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Weingarten's critics speculate about her mayoral control motives

We’ve reported that people are upset with Randi Weingarten for her school governance position. But we haven’t reported the various reasons they’re suggesting for why the teachers union president is not joining mayoral control’s fiercest critics in their push for major changes to the law.

Arthur Goldstein, a teacher who was recently elected to be the union chapter leader for his Queens school, speculated that President Obama’s preference for mayoral control could have influenced Weingarten. “It could indeed be that Randi sees this is the way this is going and Randi is deciding to go with the flow,” he said. He added, “But it is actually her job to move the flow in our direction,” referring to the teachers Weingarten represents.

Other people I spoke to said the evolution of Weingarten’s position on whether the mayor should control the majority of seats on the city school board could reflect a political calculation intended to improve the union’s position for this fall, when it must negotiate a new contract. The contract variable is unique to the United Federation of Teachers among all groups who have made recommendations about how to improve school governance.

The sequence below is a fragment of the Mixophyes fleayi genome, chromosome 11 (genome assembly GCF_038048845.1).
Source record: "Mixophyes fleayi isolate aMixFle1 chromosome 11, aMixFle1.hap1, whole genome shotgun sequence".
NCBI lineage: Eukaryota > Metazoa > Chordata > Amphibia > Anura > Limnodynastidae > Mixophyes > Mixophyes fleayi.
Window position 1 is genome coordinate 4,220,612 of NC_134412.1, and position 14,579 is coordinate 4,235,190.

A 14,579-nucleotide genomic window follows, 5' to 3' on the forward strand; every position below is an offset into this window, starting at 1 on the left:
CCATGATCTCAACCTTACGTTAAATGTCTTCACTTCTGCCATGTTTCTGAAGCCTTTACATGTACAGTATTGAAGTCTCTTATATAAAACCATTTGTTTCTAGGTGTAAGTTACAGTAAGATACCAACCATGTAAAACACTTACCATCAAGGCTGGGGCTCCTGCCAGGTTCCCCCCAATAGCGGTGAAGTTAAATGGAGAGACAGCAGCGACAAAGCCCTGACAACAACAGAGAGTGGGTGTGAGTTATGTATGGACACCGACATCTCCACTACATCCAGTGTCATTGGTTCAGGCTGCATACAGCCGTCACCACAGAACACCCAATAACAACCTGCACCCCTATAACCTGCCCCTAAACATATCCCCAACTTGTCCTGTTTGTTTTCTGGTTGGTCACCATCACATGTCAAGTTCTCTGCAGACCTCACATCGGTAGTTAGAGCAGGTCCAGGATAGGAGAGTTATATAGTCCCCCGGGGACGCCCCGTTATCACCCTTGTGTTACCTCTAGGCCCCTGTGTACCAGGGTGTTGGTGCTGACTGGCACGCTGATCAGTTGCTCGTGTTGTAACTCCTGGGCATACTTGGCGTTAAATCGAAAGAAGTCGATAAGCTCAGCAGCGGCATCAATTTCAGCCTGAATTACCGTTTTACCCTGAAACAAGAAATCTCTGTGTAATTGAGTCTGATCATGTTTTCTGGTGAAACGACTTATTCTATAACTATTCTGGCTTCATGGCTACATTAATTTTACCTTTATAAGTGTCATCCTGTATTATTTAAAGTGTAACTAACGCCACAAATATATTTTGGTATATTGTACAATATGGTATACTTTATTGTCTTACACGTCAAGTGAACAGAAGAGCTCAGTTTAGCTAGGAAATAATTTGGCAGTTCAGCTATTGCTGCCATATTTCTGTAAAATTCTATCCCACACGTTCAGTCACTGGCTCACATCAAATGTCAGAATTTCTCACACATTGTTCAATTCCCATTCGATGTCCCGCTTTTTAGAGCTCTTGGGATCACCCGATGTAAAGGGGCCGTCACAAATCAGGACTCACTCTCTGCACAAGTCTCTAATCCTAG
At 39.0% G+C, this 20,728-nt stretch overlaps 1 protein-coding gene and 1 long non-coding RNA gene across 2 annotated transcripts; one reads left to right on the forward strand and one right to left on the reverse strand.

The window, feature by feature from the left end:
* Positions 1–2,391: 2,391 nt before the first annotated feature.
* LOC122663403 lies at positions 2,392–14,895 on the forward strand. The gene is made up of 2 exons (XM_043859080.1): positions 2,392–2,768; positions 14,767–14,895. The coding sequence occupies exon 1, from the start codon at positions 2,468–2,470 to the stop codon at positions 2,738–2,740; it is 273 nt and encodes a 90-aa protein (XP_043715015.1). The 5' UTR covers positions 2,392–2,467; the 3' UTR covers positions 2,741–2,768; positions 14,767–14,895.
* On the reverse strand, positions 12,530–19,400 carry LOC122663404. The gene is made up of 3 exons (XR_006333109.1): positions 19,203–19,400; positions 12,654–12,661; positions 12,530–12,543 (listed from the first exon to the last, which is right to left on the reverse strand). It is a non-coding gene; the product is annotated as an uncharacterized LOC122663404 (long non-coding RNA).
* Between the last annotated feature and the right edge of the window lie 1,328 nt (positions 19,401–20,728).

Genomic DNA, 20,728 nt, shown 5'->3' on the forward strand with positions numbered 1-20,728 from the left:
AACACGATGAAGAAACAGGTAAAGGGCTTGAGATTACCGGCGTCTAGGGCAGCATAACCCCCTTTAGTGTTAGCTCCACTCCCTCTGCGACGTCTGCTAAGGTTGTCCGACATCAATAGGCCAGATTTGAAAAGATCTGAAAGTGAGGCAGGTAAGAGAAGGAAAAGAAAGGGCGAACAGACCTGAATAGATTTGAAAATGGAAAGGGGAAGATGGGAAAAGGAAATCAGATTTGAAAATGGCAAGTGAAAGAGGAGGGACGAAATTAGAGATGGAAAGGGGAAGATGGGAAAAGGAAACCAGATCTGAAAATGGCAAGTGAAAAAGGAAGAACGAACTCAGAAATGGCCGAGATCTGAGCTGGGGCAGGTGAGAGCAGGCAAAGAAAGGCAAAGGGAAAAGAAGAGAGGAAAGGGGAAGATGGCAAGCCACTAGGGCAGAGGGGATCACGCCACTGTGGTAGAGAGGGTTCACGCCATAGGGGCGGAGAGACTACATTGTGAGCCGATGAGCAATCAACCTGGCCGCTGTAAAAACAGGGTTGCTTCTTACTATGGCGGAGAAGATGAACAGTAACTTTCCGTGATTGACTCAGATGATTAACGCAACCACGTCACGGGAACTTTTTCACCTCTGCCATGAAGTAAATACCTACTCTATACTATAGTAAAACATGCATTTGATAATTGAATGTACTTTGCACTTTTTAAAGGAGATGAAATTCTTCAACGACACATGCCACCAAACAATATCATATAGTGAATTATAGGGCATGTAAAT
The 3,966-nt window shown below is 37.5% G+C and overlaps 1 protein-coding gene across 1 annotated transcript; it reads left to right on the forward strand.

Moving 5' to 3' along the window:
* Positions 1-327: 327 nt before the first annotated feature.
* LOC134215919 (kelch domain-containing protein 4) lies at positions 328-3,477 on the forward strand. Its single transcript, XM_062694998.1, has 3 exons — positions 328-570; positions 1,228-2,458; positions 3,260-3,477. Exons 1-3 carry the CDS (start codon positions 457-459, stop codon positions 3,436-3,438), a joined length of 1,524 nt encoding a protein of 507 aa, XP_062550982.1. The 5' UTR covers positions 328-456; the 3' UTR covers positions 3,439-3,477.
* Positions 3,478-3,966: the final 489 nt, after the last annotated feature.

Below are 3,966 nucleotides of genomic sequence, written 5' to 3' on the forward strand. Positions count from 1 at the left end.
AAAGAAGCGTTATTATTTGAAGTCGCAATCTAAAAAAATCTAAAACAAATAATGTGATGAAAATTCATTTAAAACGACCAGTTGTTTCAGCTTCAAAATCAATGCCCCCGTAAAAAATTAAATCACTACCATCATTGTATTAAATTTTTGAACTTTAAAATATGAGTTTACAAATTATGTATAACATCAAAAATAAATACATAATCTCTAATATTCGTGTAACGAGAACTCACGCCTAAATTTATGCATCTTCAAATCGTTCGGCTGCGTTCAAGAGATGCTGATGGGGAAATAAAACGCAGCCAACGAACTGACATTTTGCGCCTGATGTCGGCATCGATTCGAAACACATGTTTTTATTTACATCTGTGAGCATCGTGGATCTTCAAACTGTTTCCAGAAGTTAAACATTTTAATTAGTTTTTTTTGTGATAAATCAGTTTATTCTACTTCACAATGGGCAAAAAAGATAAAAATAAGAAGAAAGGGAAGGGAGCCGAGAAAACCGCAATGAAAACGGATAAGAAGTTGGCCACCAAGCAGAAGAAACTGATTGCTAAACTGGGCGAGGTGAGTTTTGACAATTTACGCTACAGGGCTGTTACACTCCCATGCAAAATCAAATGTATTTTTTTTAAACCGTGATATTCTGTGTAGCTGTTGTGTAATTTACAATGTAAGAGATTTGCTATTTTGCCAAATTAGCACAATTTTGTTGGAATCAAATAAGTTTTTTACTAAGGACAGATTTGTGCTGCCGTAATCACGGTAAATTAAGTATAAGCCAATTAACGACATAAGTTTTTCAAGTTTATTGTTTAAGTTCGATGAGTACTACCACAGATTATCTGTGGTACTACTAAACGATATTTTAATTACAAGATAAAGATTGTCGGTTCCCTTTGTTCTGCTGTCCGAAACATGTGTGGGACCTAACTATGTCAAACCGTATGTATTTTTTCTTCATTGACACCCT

“Nobody else has changed since their initial proposals,” said Lisa Donlan, a parent activist from Manhattan. “But nobody else is in a contract negotiation position.”

Saying that she could live with Mayor Bloomberg’s preferred school board composition might have allowed Weingarten to win something for her members in the new contract, said Lisa North, a union chapter leader from a Brooklyn school.

“I’m hoping she negotiated something for it,” North said. “But it’s really too important of an issue to be negotiated away.”

Another theory is that Weingarten never believed in stripping the mayor of his power to appoint a majority of school board members, and that she only said she did because her members voted in favor of it. After all, said union activist Norm Scott, Weingarten supported mayoral control in 2002, when Mayor Bloomberg first sought to gain it. Earlier this spring, Weingarten sounded like she was in favor of strong curbs on the mayor’s power, but that was just posturing, Scott said.

“Randi will support them all the way,” Scott said about Bloomberg and Klein. “This was just part of the sham, part of the game.”

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